Yes, publicity campaigns can be a way to attain new customers and our team understood where Client A was coming from. However, they were too caught up in earning new business that they fail to take care of existing ones. This really took a toll on their PR status as well as the number of new customers they acquired.
Client A is not the only company who has this “customer-acquisition-over-customer-retention” syndrome. A lot of corporations tend to focus too much on getting new customers that they completely disregard the value of the old ones and how these people can impact their businesses positively.
Let’s go back to the first important knowledge I mentioned — “It’s a tough battle.” Given fact. So why would you do this over and over again? Why would you create new marketing campaigns and spend a lot on ads, when there’s a much easier way to do things? Just take care of your current customers and everything else will follow.
Allow me to state three reasons why customer retention is more desirable than acquisition:
- It’s cheaper. – Marketing to existing customers reduces the money spent on ads.
- It’s more profitable. – Consumers that patronize certain products and/or services are known to spend more compared to a first-time customer.
- It’s faster. – If the expectations of new customers are properly met the first time they availed a product or a service it will be much easier and faster to sell to them again.
Now that we’ve answered the why of customer retention, let’s proceed to addressing its how aspect:
How can you retain your current customers and gain their loyalty?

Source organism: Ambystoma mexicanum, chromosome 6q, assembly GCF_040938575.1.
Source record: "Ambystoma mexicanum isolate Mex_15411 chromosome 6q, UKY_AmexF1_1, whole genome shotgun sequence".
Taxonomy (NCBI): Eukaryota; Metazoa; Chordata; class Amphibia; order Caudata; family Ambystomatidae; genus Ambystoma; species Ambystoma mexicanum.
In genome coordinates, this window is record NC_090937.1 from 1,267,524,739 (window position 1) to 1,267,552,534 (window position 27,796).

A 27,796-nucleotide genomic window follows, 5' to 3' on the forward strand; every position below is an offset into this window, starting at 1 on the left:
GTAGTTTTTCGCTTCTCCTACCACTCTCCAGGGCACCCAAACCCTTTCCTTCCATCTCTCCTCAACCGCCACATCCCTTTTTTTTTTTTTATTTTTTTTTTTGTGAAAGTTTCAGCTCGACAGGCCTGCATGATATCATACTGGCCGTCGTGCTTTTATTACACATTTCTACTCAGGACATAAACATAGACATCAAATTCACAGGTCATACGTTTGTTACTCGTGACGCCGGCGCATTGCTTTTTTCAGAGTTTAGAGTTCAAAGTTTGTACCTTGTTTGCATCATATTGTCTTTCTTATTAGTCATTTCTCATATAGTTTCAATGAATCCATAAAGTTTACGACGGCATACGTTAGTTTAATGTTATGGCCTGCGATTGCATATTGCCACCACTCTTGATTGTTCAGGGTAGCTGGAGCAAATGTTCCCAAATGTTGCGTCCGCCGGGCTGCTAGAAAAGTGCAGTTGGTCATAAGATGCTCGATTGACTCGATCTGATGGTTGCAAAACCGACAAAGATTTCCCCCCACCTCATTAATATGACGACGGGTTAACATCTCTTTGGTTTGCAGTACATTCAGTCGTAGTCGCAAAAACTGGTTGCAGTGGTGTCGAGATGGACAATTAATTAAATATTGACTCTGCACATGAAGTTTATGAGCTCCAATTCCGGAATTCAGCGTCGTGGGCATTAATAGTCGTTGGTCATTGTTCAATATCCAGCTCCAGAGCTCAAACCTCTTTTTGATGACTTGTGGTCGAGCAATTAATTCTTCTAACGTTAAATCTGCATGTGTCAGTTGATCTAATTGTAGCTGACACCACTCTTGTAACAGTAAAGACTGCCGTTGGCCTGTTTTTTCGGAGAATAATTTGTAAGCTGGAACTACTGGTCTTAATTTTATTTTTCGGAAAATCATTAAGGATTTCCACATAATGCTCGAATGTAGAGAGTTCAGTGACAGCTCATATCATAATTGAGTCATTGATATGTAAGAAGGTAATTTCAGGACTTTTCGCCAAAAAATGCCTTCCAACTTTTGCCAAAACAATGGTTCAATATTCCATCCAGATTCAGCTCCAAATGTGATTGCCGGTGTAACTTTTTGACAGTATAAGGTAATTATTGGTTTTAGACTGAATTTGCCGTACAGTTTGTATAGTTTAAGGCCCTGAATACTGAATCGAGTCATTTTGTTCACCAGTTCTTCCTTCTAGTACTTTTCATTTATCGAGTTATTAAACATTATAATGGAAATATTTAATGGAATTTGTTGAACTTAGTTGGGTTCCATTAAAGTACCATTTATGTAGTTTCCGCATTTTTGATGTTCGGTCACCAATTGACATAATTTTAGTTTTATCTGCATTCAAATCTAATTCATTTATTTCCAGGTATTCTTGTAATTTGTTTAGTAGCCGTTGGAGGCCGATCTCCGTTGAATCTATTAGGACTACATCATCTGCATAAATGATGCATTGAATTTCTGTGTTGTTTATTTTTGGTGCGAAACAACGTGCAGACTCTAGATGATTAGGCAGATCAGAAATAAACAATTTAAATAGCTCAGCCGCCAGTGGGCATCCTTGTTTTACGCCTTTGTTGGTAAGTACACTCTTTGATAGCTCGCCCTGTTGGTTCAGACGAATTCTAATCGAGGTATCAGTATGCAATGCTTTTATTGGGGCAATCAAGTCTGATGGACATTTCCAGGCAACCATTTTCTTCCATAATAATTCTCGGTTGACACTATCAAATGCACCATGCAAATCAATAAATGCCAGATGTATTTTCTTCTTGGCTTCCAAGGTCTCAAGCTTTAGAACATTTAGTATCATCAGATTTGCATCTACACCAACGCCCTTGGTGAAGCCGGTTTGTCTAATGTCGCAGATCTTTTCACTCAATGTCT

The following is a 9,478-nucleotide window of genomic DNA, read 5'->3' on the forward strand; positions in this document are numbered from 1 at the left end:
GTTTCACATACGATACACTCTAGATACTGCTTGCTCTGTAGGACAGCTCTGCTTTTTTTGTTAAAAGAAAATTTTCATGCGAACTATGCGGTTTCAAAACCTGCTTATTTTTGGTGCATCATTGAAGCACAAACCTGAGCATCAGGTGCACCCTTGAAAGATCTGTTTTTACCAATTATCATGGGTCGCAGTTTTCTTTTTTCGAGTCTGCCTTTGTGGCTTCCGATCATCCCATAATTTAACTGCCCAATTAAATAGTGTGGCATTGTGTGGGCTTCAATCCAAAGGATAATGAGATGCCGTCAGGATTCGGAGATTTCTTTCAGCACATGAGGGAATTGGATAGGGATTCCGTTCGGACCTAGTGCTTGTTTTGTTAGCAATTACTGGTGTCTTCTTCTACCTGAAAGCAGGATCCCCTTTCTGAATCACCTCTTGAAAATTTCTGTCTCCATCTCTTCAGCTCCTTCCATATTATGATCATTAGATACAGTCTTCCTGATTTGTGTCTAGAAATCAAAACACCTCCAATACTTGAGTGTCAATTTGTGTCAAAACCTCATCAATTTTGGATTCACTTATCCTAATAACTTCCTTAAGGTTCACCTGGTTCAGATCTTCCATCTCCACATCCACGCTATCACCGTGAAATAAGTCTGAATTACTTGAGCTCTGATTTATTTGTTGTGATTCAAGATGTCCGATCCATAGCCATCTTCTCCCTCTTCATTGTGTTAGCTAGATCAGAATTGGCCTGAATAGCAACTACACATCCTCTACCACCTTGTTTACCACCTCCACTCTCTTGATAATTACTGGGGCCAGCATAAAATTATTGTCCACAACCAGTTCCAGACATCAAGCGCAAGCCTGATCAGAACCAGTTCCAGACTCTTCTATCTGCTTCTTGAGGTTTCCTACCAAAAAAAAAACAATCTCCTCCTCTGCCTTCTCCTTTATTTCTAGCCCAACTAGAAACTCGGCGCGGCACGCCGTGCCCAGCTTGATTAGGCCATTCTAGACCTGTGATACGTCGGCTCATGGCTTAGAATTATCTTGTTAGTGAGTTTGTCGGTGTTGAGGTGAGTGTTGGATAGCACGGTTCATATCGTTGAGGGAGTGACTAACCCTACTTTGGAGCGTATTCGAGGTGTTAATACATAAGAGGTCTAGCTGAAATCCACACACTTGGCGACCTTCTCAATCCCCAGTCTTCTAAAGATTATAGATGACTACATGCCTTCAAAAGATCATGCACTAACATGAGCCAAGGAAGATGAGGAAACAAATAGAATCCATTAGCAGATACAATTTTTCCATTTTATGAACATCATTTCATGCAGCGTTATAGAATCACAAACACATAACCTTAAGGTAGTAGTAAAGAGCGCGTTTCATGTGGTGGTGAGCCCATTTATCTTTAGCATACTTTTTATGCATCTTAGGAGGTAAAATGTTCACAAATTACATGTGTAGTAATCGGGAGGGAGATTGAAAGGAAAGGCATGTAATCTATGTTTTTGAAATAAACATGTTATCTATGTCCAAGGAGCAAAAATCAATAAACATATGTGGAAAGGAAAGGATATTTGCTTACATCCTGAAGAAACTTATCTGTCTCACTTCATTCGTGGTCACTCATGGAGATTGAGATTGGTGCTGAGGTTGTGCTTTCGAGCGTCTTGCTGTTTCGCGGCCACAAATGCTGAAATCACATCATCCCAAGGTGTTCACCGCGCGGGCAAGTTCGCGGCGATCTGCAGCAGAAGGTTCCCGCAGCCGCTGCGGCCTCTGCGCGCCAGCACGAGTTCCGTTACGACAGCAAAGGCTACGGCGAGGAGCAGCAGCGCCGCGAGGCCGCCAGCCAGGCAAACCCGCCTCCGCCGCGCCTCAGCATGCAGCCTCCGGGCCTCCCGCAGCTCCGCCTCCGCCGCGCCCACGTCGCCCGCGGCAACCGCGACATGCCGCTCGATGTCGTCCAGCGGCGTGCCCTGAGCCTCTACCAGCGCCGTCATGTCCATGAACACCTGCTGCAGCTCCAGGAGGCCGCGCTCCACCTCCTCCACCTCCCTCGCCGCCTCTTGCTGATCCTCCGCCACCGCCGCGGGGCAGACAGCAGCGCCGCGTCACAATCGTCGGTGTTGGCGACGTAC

Understand your customers and know what they value most about your products and/or services, then carefully evaluate how well you provide this value.
Notice how a lot of businesses are utilizing their Facebook company pages? It is because this is where the people (A.K.A potential customers) are. Engaging in a casual discussion with your customers through social media is the best way you can create a connection with them.
There are countless of tactics you can try to establish this relationship, but here are a few ways I can say is the most effective — coming from a customer’s point of view.
Shout out to your customers
When they post about your product/service on Facebook, IG or Twitter, don’t let this go unnoticed. I’m not only talking about positive feedbacks — acknowledge their complaints as well. This will show your customers that you truly care.
Recognize their advice and give credit to where it’s due
Your customers are the ones spending on the products/services you offer this is why keeping them satisfied and happy is of the highest importance. It’s your customers that can give you honest advice on specific points on where your product/service needs to improve. Always pay attention to what they have to say.
Strengthen all the aspects of your business that are working well for them and step up your game on the things that are making you fall behind.
Make them feel valued
Customers who stick to your brand is not easily earned. So when you do get a chance to win them over, show that you’re glad to have them. Having people who patronize your products and services is already a big gain for your business so make sure customer relationship is one of your top priorities.
One best way to express your gratitude to your loyal customers is by giving freebies and upgrades.
Be there when they need you
Good customer service is something that has always been a problem to several businesses. I can’t even count with both hands how many bad experiences I’ve had with regards to this. Never be one of those hard-to-reach businesses when a problem arises. Make sure that there is someone who can assist a customer in need. This can be your best shot at gaining a customer’s trust and loyalty.
Good communication and a healthy relationship with your customers is your business’s key to success. Yes, it can be a bit challenging to keep track of every single customer. However, this strategy can help you greatly in the long run.
As far as paid ads go, word-of-mouth advertising is something that shouldn’t be underestimated. The approval of your current customers holds a lot of weight than witty and interesting TV or radio ads.
Customer retention is more cost-effective that customer acquisition. Just keep your customers happy and satisfied and chances are, they’ll end up doing your marketing for you. It’s actually a big win-win situation for your business.